EXOME

all the information, none of the junk | biotech • healthcare • life sciences

CED Report: NC Companies Raised $427M in First Half of 2015

Xconomy Raleigh-Durham — 

Sprout Pharmaceuticals made recent headlines by securing the first FDA approval for a sexual-desire drug, then landing a deal days later to be acquired by Valeant Pharmaceuticals for $1 billion. But the Raleigh, NC-based company is also notable for the $50 million it raised from investors in June—the largest investment for any North Carolina company in the first half of 2015.

Including the Sprout deal, North Carolina companies raised nearly $427 million in equity funding in the first six months of 2015, up 70 percent compared to the same period in 2014 and more than double what companies raised in the first half of 2013, according to a report from the Durham, NC-based Council for Entrepreneurial Development.

For some context, the MoneyTree report released by the National Venture Capital Association shows that North Carolina companies raised $233.3 million in venture funding in the first half of 2015. A total of 85 companies in technology, life sciences, cleantech, and advanced manufacturing raised money in 90 investment deals showing a rise in the total number of deals and the total number of companies raising money, according to CED.

“There is money here for North Carolina startups,” says Joan Siefert Rose, CED’s president and CEO. “We believe North Carolina can become a top-five entrepreneurial hub in the? nation.”

CED released the findings of its mid-year report today, just prior to the start of the CED Tech Venture Conference in Raleigh, the group’s annual technology and investment event. It’s the fourth year that CED has compiled its Innovator’s Report, which incorporates data from the National Venture Capital Association, Ernst & Young, PricewaterhouseCoopers, Small Business Innovation Research grants, and the North Carolina Biotechnology Center. The totals in the report also include deals that were not publicly disclosed. Dhruv Patel, CED’s director of investor relations, says the group gets that information through its connections with investors and entrepreneurs.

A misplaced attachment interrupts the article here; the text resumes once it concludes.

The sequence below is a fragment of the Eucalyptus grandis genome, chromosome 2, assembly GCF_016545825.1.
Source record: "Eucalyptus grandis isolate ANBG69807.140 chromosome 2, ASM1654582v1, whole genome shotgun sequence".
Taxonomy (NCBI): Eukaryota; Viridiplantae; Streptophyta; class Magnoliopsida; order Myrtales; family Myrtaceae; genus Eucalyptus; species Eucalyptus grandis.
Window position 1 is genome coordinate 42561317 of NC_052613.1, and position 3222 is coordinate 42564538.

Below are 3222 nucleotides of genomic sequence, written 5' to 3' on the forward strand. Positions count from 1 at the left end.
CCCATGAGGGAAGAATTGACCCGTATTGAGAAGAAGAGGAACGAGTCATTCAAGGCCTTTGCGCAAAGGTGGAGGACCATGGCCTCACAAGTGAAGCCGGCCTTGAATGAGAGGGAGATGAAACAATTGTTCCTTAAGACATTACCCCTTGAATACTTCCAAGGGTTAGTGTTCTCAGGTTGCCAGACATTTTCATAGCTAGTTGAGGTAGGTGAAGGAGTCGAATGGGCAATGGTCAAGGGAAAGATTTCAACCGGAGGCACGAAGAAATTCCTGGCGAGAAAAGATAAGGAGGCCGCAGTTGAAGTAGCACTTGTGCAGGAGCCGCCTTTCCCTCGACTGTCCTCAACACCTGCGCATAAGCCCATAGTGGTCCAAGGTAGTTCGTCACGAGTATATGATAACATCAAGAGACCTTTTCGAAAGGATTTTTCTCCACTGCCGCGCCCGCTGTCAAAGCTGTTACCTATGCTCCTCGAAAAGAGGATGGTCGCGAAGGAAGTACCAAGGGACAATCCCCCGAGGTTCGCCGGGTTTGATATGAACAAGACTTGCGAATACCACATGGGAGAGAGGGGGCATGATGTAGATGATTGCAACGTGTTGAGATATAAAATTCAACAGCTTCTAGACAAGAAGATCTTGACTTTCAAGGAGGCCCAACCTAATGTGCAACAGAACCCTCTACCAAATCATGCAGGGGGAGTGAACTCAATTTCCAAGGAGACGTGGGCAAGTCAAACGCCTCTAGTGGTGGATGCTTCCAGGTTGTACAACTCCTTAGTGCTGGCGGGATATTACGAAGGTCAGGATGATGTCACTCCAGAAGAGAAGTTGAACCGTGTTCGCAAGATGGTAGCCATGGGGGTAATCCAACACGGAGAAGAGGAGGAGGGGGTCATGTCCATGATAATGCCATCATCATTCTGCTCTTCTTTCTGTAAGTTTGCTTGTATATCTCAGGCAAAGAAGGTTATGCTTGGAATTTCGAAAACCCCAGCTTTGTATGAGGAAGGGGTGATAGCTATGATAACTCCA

North Carolina’s Research Triangle continues to outpace the rest of the state in landing investments, accounting for 74 of the 90 deals counted by CED. The 26 life science deals led all sectors in dollars raised, totaling $268 million, compared to the $114 million raised by tech companies. But the 48 tech investments led all sectors in total deals. CED counted 10 advanced manufacturing deals and six in cleantech.

The balance of deals reverses last year’s findings, when technology surpassed life sciences in dollars raised. Rose attributes this year’s results so far to the cyclical nature of North Carolina’s entrepreneurial economy, which has historically seen life science investments rise when tech investments lag, and vice versa. She adds that life science companies also typically require more money to take experimental drugs through expensive clinical trials, which is reflected in the dollar amounts in the life sciences deals.

The Sprout investment and the $39 million raised by Durham-based Novan Therapeutics were the state’s two biggest life science deals in the first half of 2015. The biggest technology deal was the $29 million raised by Wilmington, NC-based banking software startup nCino. Rose says that those deals also stand out because most of the investors in those companies are high net-worth individuals, not institutional investors.

Most of the investors participating in funding for North Carolina companies are from the Tar Heel State. But Patel notes that North Carolina companies are also drawing interest from out-of-state investors. California was the second-leading source for funding for North Carolina companies, accounting for 15 of the 74 total institutional investors counted in the CED report. New York and Massachusetts tied for third with eight institutional investors each funding North Carolina companies. CED also tallied six international investors participating in deals.

The CED conference, which will showcase more than 100 companies, continues through Wednesday. CED says the 1,000 registered attendees include more than 70 institutional investors.